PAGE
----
Gear Review: Stay Happy (And Dry) This Spring


Photo credit: Courtney Tanner

Spring in Utah is unrivaled. I like to think it’s what Ernest Hemingway had in mind when he wrote: “When spring came, even the false spring, there were no problems except where to be happiest.” The “false spring” part should at least ring true with the crazy weather for which this state is infamous.

Regardless, spring always brings a healthy dose of happiness: blue skies, green grass, and a chance to get outdoors. Even for me, it’s a time to pull my nose out of the books (yes, even Hemingway) for a change of scenery.

This year, we’re encouraging you to try new adventures in the water, be that kayaking, rafting, boating, or hiking to a lake. To help you be your happiest in those endeavors, even in the temperamental weather, here’s a round-up of three great items to add to your gear this spring:


OutCross Evo 1.5 Water Shoes (Women’s)

Brand: Chaco

Cost: $115

Multiple colors available

I’ve said it before, and I will say it again: Chaco shoes are as close as it comes to perfection in footwear. The OutCross Evo 1.5 water shoes have only further confirmed my opinion on this.

The mesh on the shoes is impeccable. It’s sturdy, breathable, and stylish. And, as it should with any good water shoe, it drains well and dries fast. There’s also a bit of expandable bungee cord at the front, which you can loosen or tighten for fit. Among the best qualities, though, is the collapsible heel. It makes the shoes easy to pull on and off and won’t leave blisters behind because of the softness of the material. The toe is solid, formed by a sort of rubber, adding a nice, durable component for hiking around.

I love wading in the water at Mirror Lake in the Uinta Mountains to fish, but before these shoes it was always a little dicey to do so. The bottom of the lake, especially close by the shore where I wade, is littered with fishhooks and sharp rocks. The OutCross Evos, thankfully, have a thick sole to protect the foot (and to protect me from needing a tetanus shot). Even with this, though, they are lightweight and easy to pack — a real plus if you’re worried about weighing down an already-too-full bag. Honestly, I can’t find anything wrong with these. You won’t find a more versatile water shoe on the market.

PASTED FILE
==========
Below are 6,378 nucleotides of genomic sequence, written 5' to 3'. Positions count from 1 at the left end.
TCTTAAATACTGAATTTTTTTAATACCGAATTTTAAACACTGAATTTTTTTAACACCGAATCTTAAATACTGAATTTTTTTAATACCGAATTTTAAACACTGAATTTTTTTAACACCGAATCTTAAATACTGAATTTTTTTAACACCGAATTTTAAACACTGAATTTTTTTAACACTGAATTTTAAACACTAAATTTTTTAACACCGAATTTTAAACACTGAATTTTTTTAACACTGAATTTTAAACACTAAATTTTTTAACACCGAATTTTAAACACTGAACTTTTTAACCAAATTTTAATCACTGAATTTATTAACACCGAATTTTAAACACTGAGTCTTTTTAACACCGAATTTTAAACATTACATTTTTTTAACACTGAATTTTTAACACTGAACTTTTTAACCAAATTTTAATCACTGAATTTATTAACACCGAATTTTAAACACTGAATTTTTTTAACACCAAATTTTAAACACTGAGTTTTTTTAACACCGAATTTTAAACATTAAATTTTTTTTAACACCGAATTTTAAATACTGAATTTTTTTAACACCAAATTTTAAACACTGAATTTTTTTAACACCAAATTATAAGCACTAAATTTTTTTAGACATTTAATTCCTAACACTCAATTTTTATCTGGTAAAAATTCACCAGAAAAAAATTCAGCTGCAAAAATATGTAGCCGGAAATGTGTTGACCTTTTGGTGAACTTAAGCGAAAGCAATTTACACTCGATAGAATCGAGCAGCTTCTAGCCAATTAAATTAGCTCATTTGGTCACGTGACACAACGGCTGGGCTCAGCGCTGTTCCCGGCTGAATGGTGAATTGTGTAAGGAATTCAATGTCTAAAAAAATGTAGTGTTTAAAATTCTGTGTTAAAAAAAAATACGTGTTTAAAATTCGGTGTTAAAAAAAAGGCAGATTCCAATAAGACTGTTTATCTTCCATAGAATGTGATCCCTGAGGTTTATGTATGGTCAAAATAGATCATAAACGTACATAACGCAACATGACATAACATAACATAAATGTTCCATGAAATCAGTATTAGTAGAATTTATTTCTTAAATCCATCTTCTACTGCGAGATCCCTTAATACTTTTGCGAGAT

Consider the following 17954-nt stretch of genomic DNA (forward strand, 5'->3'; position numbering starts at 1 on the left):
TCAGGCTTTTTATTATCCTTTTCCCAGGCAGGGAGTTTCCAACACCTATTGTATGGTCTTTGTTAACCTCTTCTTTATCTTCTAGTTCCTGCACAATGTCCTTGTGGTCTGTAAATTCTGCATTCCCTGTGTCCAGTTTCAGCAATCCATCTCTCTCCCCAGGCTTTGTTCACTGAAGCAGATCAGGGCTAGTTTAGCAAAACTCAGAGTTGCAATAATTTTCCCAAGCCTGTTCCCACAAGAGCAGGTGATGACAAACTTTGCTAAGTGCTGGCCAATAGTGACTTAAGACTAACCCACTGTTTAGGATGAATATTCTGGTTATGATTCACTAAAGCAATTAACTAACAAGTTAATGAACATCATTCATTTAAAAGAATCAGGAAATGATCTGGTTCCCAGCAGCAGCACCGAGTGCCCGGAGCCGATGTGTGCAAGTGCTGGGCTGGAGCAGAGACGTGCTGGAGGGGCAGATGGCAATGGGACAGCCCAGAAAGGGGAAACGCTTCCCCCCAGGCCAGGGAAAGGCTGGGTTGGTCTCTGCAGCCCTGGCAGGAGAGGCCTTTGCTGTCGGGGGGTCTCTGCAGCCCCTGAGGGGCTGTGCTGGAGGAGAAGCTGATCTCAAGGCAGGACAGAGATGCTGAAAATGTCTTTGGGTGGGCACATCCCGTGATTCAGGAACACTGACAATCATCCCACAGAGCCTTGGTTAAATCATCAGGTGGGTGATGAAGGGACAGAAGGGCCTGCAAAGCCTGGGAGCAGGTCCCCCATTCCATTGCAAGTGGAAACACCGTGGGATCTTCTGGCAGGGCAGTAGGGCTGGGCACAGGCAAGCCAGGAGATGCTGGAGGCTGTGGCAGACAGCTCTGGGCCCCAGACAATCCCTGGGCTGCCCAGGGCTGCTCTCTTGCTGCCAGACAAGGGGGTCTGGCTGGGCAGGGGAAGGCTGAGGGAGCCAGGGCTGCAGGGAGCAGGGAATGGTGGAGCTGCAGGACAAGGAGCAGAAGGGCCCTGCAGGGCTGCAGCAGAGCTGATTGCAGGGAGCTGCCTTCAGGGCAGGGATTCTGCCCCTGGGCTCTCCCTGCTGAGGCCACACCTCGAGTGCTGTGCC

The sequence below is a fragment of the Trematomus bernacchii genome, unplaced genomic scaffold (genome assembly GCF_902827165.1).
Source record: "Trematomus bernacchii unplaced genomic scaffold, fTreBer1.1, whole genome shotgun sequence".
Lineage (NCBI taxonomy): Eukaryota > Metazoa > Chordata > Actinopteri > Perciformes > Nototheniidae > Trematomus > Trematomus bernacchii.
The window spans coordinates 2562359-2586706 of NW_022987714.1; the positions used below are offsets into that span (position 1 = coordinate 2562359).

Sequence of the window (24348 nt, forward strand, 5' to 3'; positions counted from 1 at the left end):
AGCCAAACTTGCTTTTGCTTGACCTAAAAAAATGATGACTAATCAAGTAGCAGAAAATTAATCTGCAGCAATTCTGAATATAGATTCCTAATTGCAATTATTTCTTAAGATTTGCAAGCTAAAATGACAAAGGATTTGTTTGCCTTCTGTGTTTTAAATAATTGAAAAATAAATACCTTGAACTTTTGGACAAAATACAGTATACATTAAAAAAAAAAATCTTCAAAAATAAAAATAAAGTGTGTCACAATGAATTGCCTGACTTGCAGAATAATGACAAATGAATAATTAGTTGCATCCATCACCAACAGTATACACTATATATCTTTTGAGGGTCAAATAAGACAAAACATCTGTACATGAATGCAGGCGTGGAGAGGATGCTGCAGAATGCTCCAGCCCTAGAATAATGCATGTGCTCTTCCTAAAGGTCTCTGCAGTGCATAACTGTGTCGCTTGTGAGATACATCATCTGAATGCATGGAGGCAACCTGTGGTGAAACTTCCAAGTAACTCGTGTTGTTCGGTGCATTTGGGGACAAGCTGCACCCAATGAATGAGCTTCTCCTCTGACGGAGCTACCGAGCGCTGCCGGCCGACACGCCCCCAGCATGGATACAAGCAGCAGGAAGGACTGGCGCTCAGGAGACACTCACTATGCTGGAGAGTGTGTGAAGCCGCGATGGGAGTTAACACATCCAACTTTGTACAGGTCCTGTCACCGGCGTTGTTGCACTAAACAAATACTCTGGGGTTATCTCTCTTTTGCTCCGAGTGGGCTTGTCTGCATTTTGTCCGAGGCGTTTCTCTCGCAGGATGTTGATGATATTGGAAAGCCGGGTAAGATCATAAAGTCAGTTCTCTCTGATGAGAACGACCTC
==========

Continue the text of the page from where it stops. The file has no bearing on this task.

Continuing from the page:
Makai Jacket (Women’s)

Brand: Mammut

Cost: $300

Multiple colors available

There’s a line in the Rihanna song “Umbrella” that says “in anticipation for precipitation.” That’s how I like to think of this rain jacket (and I can’t help humming the tune when I wear it). It’s a great choice for when rainy weather fills the forecast — in Utah, that means the entire month of April. Though this jacket is admittedly a bit pricey, it’s worth the splurge if you’re in the market for one. Mammut’s clothes are made from high-quality materials and made well, meaning it’s an investment that will last you for years to come.

The jacket is lightweight and incredibly water-resistant. Rain rolls right off the slick material. There are also about a million pockets on this thing, including some inside, which is a nice place to keep your phone. If you buy the jacket in black, a few of the zippers are red, adding a nice accent without being overpowering. This attention to detail and style is one of the best reasons to buy from this brand — the designers really think of everything.

The hood is slightly on the too-large side, featuring a built-in visor, but there’s a drawstring — a great feature to make this fit uniquely to the person. The main zipper is stiff, which can make the jacket sit a little funny when you first get it, but that’s to be expected from a hard shell like this. The sleeves are pretty long, too, but there’s Velcro at the wrists, so you can tighten them, which is my favorite element of this jacket.


Lizzie Pullover (Women’s)

Brand: High Sierra

Cost: $59.99

Multiple colors available

It wouldn’t be unreasonable if you were wondering why a fleece hoodie is included on a list for water gear. But let me make the case: After getting soaked on a kayaking run or from swimming in a lake, it’s nice to have something warm to throw on. This pullover is ideal for those situations.

The fleece inside is toasty, if you need it, but the hoodie is fairly lightweight, too, so it’s not overwhelmingly hot either. It’s great for those Miss Congeniality moments — when “it’s not too hot, not too cold — all you need is a light jacket.” The material is soft and stretchy, making it hibernation-worthy for the weekends, fitting for after a workout class, or comfortable around a campfire. I’ll pack the hoodie to wear on road trips or to throw on after a good day of fishing.

The pullover features thumb holes, a great design to keep the sleeves from pulling up. The neck is a little too long for my tastes, causing the fabric to gather around the throat at times (my only complaint). Otherwise, the hoodie weighs just one pound, so it’s easy to pack. I highly recommend it for post-water activities.

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